Members of a variety of religious communities, among them Zenchenko
of the Baptists, have told Keston that they are adopting a "wait and see"
approach to the new registration system, saying it is too early to say
whether officials will continue to obstruct the registration of communities
they dislike.

Christian Presber, a spokesman for the Jehovah's Witnesses in the
Caucasus, told Keston from the Georgian capital Tbilisi on 12 December
that they too are waiting to see how the process works. "We haven't heard
from the state committee in any form that the Jehovah's Witnesses will
not be re-registered," he declared. "They told us that re-registration is a
formality." However, he expressed concern about a "somewhat slanted"
article in the inaugural issue of the committee's bulletin
(September/October issue) about the Jehovah's Witnesses. "This, together
with hints in the press, that we might not be re-registered disturbs us. We
fear that if we are not re-registered, our thousand members in Azerbaijan
might face a renewal of the harassment they experienced before the
community gained registration two years ago."

In two key cases where communities have been obstructed from even
lodging registration applications, those of the Baptist church in the town
of Aliabad (which has been applying for registration in vain for five
years) and the larger of the two Lutheran congregations in Baku (the
congregation affiliated with the Evangelical Lutheran Church of Russia
and the Other States, ELKRAS) - Aliev offered some hope. "The Aliabad
church has not applied yet for registration, but it can do so at any time,"
he pledged. "The Lutheran congregation's documents are here. If they
abide by the law there will be no problem. There can be two registered
congregations." Mustafa Ibrahimov, head of the former Directorate for
Religious Affairs who is now an acting deputy chairman of the new State
Committee, had always aintained to Keston that the two congregations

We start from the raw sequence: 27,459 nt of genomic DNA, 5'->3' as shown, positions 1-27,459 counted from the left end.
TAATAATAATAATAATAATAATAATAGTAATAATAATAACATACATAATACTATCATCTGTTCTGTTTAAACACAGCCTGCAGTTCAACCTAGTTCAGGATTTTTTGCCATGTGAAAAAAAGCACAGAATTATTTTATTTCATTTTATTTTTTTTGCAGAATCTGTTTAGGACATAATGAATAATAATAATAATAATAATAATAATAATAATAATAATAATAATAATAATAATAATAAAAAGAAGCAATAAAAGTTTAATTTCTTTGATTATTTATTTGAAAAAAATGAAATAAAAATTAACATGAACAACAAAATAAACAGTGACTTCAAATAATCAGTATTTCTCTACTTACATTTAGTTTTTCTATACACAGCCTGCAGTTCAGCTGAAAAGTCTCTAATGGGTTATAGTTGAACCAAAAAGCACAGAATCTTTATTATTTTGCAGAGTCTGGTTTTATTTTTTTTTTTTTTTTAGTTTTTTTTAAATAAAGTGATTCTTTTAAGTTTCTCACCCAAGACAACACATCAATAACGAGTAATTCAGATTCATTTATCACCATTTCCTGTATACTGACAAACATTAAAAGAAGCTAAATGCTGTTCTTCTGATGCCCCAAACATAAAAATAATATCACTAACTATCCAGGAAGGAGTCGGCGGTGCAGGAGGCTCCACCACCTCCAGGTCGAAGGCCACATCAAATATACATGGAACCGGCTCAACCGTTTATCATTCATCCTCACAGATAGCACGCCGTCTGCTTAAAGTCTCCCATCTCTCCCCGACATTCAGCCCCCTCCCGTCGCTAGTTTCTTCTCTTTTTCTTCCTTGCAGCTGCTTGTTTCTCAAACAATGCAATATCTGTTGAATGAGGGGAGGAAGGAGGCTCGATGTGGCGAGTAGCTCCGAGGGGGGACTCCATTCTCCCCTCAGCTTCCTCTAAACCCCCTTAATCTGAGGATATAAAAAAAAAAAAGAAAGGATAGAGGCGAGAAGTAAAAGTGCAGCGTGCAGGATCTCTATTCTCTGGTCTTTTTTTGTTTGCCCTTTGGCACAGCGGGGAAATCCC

could not coexist, a view shared by Fazil Mamedov, head of the
registration department at the Justice Ministry, who used to be in charge
of registering religious organisations. Aliev said there was no need for the
two congregations to resolve their dispute as to which is the authentic
congregation in court. Aliev went further than that, though, pledging that
both groups would be allowed to invite pastors from abroad to serve the
communities. "Lutherans need a pastor to be able to hold services," he
declared. "Our committee will resolve this problem."

Dilara Ahmedova, a member of the council of the ELKRAS parish, told
Keston from Baku on 12 December that the parish had lodged its
registration application with the committee at the beginning of December
and that it had been accepted. Like many, Ahmedova withheld judgment
on whether the new registration system will remove the obstruction
placed by officials in the way of her congregation's registration. "They
will respond within three months. We will wait and see what happens."

Aliev sidestepped questions about the Adventist relief organisation
ADRA, which has been criticised by the National Security minister
Namiq Abbasov for allegedly conducting "religious propaganda" while
being registered as a charitable organisation (charges ADRA vigorously
denies) and officially warned by the justice ministry. "We have no
complaint against them," Aliev told Keston. "Charitable groups conduct
charitable activity and religious groups undertake religious work."

Asked about the failure of the state authorities to return places of worship
confiscated during the Soviet period (such as a Baptist church, the
Lutheran church and an Ashkenazi synagogue in Baku) and whether his
committee would help such communities regain their property, Aliev
declared: "There is no law on the return of property. When there is, such
questions will be decided." He said the issue was not one for his
committee. "Religious communities should apply to the Ministry of
Culture. My office has no role."

Aliev denied that his former role as head of the Islamic research centre
Irshad would have any impact on the way he would function as head of
the State Committee. "I'm a Muslim, a doctor and a professor," he told
Keston. "I was the founder of Irshad, but I resigned and severed all
connections with it on 21 June." He said Irshad conducted conferences
and symposia on religion, culture and civilisation, published books and
also ran a small hotel, not only for those taking part in Irshad events but
"for anyone". (END)

Copyright (c) 2001 Keston Institute. All rights reserved.